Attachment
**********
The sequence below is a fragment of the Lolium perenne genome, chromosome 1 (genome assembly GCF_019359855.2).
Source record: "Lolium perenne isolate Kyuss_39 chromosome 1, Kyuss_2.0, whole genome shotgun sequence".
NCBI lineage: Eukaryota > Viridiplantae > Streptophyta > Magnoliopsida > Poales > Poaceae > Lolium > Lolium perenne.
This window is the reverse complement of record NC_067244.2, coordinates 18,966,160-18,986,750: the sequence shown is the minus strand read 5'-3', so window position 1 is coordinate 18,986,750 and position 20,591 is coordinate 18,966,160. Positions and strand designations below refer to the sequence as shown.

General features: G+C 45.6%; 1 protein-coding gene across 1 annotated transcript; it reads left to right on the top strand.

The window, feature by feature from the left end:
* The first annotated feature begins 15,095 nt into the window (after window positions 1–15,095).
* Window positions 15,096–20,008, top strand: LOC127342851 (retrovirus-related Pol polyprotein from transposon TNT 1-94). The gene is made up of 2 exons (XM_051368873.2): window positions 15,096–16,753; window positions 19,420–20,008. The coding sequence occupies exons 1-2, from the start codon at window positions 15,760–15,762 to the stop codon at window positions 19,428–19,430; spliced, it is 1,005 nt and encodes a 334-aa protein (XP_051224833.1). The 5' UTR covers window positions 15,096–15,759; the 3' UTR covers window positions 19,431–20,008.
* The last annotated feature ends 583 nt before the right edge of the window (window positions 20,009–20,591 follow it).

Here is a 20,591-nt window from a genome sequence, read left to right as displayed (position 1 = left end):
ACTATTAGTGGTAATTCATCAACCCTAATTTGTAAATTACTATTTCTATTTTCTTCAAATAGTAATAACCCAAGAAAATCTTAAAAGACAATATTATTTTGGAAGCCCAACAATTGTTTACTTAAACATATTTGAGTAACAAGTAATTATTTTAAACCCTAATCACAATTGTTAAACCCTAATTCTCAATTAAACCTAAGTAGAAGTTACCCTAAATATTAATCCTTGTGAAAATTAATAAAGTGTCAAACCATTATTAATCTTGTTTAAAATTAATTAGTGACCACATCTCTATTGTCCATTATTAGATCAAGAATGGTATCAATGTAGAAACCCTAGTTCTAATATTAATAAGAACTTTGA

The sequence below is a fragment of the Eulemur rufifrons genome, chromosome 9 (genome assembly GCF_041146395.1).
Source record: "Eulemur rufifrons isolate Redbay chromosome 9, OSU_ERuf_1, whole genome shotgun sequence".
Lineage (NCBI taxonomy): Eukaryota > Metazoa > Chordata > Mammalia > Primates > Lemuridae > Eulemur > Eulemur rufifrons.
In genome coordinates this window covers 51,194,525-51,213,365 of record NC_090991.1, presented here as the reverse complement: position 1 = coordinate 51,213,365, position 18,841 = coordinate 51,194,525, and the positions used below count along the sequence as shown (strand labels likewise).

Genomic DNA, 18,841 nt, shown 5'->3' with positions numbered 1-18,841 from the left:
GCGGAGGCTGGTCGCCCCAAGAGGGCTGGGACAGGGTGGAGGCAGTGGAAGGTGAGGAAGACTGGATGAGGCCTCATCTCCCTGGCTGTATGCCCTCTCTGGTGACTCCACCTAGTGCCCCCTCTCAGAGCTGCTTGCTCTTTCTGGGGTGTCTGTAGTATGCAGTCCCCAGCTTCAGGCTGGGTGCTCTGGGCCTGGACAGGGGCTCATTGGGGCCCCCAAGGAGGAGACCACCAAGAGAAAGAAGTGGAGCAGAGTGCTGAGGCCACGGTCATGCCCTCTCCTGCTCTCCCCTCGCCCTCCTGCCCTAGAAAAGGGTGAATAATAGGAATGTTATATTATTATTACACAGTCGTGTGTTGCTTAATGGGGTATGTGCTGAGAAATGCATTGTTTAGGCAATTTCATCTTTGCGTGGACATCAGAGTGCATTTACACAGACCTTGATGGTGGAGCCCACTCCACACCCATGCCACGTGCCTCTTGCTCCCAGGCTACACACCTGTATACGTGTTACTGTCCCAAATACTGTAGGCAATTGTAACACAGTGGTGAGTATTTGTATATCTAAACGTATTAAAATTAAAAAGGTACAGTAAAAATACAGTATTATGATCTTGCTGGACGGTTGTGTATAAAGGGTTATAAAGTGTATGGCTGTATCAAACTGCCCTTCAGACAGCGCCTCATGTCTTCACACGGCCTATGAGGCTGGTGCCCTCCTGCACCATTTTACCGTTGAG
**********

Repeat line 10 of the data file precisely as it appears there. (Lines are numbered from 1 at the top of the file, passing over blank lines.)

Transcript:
Here is a 20,591-nt window from a genome sequence, read left to right as displayed (position 1 = left end):